Cliche, trope, and stereotype will bog down a travel narrative making your writing predictable and kill a reader’s interest. To avoid the trap of the obvious, try this exercise:
1. Before you leave, write a list of things one would expect to see on a trip to your destination. For example, when I went to New Orleans, my list of “predictables” included the following: Mardi Gras, the tomb of Marie Laveau, drunkards on Bourbon Street, street musicians, café au lait and beignets at Café du Monde.
2. You will probably seek out those iconic experiences but avoid writing too much about them. It is safe to assume that any readers will already be familiar with these things. Instead, write about what didn’t fit with your anticipated experience. For example, I wrote about discovering the gates of Congo Square locked against me and having to peer through the bars. I wrote about having a perfume created and blended just for me at a french perfumery. I wrote about seeing former Israeli Prime Minister, Ehud Barak and his wife strolling through the French Quarter while I waited for that perfume to be laced into lotions, powders and soaps. (See! That got your attention didn’t it?)
3. Now that you have the original and unexpected experiences recorded, you can turn your attention back to those predictables. Go ahead and write about them if you like but try to find an unusual angle or detail. For example, I did write about Mardi Gras – but I described the broken glass bottles and shards of vases imbedded in the masonry of walls surrounding the homes along the parade route discouraging climbing revelers. I did write about walking down Bourbon Street – but in the fresh early morning while the street was receiving a much-needed cleaning. I didn’t write about visiting the tomb of Marie Laveau. Instead I wrote about visiting the home of Priestess Miriam. See again! I bet you are curious about what she said to me and how much Voodoo I experienced.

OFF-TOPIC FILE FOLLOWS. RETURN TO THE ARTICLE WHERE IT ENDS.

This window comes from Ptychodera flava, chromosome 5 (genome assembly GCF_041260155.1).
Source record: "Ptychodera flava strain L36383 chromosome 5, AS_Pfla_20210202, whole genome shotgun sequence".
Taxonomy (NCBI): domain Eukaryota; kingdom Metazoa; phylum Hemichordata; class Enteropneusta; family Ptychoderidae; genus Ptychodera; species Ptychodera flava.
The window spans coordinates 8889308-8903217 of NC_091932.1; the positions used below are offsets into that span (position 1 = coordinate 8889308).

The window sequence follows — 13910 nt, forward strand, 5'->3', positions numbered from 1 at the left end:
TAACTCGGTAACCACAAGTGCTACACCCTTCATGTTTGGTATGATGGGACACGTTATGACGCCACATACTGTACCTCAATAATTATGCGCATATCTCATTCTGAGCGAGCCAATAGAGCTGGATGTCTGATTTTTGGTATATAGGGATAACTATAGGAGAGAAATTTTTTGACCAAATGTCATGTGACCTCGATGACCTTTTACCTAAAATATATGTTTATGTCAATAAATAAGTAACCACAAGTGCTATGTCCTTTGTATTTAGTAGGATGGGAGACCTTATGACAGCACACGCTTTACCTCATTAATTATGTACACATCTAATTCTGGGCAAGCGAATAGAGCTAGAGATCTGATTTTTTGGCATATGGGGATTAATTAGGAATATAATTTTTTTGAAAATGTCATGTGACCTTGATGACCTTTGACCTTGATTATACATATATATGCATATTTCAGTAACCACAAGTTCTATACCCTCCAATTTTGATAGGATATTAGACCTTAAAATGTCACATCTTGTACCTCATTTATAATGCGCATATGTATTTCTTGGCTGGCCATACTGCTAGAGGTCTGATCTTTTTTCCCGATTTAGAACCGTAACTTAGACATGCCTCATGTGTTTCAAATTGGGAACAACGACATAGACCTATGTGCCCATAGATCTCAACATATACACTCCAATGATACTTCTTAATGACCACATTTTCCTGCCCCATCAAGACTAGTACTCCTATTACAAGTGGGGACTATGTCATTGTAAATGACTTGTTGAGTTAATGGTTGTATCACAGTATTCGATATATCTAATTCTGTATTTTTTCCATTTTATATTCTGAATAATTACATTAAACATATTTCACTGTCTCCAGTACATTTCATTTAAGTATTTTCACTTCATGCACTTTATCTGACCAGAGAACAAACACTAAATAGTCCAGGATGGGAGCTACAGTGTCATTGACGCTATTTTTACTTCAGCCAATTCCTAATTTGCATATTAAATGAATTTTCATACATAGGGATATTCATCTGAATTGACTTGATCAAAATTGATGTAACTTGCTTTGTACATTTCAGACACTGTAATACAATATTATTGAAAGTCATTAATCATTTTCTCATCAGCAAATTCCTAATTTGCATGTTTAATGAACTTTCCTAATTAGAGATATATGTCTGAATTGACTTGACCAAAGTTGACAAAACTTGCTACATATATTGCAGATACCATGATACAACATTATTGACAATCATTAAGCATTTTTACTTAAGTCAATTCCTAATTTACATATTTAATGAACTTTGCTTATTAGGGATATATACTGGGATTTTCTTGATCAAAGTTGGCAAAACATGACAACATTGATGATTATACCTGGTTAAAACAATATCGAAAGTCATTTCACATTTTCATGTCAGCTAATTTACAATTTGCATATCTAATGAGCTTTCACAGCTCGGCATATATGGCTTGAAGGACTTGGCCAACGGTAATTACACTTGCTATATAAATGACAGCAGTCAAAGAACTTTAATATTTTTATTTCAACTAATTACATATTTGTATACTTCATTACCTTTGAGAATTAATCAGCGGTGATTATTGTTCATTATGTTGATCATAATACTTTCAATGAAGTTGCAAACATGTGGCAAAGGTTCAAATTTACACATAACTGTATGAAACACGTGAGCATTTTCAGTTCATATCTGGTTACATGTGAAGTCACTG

Try it right now. In the comments, tell us your next destination and list the anticipated standard sites and experiences associated with it. You will be amazed at how it helps you focus on what is truly unique about your travel experience.
(The pictures were taken by Angie Hilbert except the picture of Angie with Priestess Miriam. That picture was taken by Angie’s husband Wayne Hilbert aka “Dearest.”)